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Case Reports in Pediatrics
Volume 2012, Article ID 616797, 3 pages
Case Report

Mild Form of Treacher Collins Syndrome Imitating Juvenile Otosclerosis

1Department of Otorhinolaryngology, University Hospital Ostrava, 708 52 Ostrava, Czech Republic
2Faculty of Medicine, University of Ostrava, 703 00 Ostrava, Czech Republic

Received 7 June 2012; Accepted 24 July 2012

Academic Editors: E. Czkwianianc, E. De Vries, D. J. Licht, N. L. Shapiro, and V. C. Wong

Copyright © 2012 Karol Zeleník and Pavel Komínek. This is an open access article distributed under the Creative Commons Attribution License, which permits unrestricted use, distribution, and reproduction in any medium, provided the original work is properly cited.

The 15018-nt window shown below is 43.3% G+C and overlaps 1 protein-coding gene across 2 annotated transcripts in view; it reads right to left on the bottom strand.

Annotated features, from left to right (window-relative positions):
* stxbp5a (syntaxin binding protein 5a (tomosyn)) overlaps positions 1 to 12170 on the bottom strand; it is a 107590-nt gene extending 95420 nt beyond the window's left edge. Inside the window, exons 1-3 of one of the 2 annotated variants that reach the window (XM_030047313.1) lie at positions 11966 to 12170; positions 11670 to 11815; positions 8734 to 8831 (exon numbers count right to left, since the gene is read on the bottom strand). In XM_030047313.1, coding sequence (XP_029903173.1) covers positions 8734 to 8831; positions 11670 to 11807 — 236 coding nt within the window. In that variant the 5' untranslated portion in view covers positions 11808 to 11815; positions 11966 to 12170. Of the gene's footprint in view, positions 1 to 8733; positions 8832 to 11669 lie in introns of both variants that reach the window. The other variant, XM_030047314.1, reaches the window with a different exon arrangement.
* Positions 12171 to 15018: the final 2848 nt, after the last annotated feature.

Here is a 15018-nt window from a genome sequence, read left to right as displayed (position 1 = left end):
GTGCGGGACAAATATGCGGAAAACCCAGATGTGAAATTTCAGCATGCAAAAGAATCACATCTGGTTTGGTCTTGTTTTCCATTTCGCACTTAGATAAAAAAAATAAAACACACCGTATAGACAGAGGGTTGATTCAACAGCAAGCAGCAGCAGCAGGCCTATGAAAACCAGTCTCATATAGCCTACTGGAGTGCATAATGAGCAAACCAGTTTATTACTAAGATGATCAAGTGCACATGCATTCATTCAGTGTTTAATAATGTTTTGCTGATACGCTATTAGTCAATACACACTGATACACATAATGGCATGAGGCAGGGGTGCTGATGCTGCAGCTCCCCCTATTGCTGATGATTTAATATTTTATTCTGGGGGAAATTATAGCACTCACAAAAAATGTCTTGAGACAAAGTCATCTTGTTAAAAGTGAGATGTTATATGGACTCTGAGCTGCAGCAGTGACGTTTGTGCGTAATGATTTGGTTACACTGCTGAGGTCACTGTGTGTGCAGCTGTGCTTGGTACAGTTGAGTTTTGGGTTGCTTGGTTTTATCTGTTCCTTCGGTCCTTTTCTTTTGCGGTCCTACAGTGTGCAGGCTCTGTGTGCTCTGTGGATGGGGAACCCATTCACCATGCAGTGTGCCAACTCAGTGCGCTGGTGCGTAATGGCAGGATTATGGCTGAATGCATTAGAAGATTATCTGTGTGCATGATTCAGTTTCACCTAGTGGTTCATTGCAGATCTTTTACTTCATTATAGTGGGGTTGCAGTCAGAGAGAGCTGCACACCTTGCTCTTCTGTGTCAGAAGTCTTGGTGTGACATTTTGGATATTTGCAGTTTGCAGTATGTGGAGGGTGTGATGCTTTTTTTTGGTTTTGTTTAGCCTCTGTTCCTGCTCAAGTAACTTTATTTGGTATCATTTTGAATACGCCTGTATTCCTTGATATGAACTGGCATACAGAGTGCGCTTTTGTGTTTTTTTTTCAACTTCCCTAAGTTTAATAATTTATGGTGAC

Treacher Collins syndrome (TCS) is an inherited developmental disorder. More than 40% of individuals with TCS have conductive hearing loss attributed to external and middle ear anomalies. Mild cases of TCS often pass undiagnosed at birth or early childhood. The disease may be manifested as conductive hearing loss in teenagers and may resemble juvenile otosclerosis. Patients could suffer from slight facial variabilities including retrognathia (as in our case) and others, which point out to a possible middle ear anomaly. Surgical corrections of middle ear anomalies including TCS generally lead to poorer outcomes comparing with juvenile otosclerosis, which should be discussed with parents during preoperative counselling.